WGU Texas offers these tips to help busy adults choose the right online university to stay on track with their goals.

Know your learning style. Learning in an online environment is similar to what you would expect in a more traditional brick and mortar environment. You will study, write papers, complete projects and take tests. Online, when and where you study and interactions with faculty and other students can be quite different. Earning your degree takes self-discipline with a strong commitment to earn a degree. You'll need to set aside sufficient time and effort to realize your goals. When choosing a school, one that offers a competency-based program allows you to study and learn at your own pace, apply what you already know and advance when you demonstrate mastery of the subject matter.

Understand the total cost of your education. Tuition at online universities varies widely. Before you make your decision, be sure to understand all of the costs. Compare tuition rates, books, fees and financial aid options of various schools. Speak to a financial advisor about financial aid, and only borrow what you need to graduate, as this will help keep costs under control without incurring unnecessary additional student debt. Another factor in your cost consideration should be the length of time you expect to take to complete your degree—the longer it takes, the more it is likely to cost.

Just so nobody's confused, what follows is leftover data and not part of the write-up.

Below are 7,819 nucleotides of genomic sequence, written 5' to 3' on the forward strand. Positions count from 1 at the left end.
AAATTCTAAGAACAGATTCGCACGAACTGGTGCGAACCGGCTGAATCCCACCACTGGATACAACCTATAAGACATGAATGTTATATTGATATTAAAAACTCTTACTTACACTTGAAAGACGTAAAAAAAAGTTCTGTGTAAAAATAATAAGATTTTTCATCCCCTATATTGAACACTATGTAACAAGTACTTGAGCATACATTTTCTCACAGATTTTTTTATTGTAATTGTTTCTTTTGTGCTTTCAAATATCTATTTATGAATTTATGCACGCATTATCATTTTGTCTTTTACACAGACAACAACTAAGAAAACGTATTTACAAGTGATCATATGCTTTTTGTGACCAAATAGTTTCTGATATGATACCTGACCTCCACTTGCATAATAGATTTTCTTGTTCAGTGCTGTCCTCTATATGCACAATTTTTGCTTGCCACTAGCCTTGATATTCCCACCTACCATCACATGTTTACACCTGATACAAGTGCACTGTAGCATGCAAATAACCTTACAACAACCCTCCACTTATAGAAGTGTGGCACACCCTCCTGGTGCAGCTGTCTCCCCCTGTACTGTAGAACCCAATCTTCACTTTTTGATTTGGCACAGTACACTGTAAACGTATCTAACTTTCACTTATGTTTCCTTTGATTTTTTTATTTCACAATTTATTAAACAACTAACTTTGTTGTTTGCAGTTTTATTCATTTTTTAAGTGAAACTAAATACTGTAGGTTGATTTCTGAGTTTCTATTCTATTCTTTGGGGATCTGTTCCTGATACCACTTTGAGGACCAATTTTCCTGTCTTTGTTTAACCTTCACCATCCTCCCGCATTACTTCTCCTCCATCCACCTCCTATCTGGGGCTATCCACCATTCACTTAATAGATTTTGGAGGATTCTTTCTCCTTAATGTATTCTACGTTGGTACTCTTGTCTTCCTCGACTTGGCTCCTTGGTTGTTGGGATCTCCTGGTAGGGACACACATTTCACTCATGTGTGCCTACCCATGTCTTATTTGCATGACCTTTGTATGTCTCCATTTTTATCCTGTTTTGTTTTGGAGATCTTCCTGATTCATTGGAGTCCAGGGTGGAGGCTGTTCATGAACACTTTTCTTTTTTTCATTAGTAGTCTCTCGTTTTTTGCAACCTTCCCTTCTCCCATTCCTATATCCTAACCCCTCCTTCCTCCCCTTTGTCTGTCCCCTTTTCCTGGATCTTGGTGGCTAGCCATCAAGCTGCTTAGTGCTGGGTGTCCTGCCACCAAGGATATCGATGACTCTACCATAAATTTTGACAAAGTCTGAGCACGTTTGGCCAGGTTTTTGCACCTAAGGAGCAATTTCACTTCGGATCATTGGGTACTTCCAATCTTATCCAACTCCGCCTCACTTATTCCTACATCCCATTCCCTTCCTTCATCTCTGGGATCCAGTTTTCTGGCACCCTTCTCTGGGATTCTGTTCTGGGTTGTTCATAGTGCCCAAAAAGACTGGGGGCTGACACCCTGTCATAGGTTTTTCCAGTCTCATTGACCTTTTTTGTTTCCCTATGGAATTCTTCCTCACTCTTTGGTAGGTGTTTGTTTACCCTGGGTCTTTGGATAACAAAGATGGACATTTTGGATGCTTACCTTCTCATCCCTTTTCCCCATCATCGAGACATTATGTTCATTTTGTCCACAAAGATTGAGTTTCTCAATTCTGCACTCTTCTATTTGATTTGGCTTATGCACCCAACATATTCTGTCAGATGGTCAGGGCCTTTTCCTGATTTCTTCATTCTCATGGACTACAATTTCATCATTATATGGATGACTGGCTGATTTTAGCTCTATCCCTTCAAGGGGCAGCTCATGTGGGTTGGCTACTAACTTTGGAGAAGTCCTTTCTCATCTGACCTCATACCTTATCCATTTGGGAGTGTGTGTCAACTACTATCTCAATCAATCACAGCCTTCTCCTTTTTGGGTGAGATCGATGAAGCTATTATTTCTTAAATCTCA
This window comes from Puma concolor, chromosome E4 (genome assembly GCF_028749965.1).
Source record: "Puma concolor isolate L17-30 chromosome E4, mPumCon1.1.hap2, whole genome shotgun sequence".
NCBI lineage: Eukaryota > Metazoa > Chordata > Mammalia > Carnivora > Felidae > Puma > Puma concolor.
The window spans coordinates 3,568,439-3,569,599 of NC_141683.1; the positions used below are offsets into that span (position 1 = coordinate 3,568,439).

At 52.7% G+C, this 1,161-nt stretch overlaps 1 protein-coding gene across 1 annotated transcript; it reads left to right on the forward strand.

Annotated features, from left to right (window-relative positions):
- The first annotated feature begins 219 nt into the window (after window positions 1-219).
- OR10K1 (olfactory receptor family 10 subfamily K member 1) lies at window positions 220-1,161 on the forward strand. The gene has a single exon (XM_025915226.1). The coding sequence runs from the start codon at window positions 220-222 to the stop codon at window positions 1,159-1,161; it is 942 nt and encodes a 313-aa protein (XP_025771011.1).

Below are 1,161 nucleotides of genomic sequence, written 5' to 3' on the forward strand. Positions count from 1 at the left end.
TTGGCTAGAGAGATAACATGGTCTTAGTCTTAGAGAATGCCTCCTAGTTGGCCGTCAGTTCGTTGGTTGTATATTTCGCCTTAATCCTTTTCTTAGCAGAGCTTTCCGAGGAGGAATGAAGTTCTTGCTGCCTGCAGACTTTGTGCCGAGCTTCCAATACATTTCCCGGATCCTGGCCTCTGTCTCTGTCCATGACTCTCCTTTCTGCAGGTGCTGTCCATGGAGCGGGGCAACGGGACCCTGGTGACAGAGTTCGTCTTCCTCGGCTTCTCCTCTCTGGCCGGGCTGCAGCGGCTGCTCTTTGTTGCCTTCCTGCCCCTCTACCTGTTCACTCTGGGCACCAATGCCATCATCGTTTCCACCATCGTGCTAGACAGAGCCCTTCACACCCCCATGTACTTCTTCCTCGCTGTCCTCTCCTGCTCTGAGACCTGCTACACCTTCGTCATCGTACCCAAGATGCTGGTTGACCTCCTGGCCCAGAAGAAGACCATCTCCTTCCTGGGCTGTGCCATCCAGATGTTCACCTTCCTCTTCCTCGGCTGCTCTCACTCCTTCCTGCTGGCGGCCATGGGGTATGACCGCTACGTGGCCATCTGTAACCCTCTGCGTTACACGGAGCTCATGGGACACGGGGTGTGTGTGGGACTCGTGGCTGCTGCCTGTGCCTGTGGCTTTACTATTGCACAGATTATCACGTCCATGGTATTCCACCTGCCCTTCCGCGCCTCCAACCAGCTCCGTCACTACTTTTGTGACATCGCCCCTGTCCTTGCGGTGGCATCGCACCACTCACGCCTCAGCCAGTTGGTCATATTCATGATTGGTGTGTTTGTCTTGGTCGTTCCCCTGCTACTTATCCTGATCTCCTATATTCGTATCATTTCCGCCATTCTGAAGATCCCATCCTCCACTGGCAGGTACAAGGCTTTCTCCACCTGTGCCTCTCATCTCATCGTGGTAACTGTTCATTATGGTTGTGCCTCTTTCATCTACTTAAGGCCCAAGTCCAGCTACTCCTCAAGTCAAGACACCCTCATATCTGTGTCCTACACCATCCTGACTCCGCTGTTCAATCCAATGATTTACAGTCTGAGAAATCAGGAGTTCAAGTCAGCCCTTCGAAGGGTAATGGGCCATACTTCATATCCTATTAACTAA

Make sure the university is accredited and the degree is meaningful. Regional accreditation is the highest form of accreditation and ensures that employers and other academic institutions will respect and recognize your degree. The U.S. Department of Education publishes a list of regional accrediting agencies that are recognized as reliable authorities on educational quality and effectiveness of the institution. The degree program you choose should offer relevant and up-to-date curriculum to ensure that you'll earn the credentials you need for the job market. Ask for information about alumni placements, employer surveys and graduate rankings on national test scores.

Source: texas.wgu.edu 

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What Americans Would Give Up to See Their Team Win the Super Bowl

February 8, 2017 12:30 am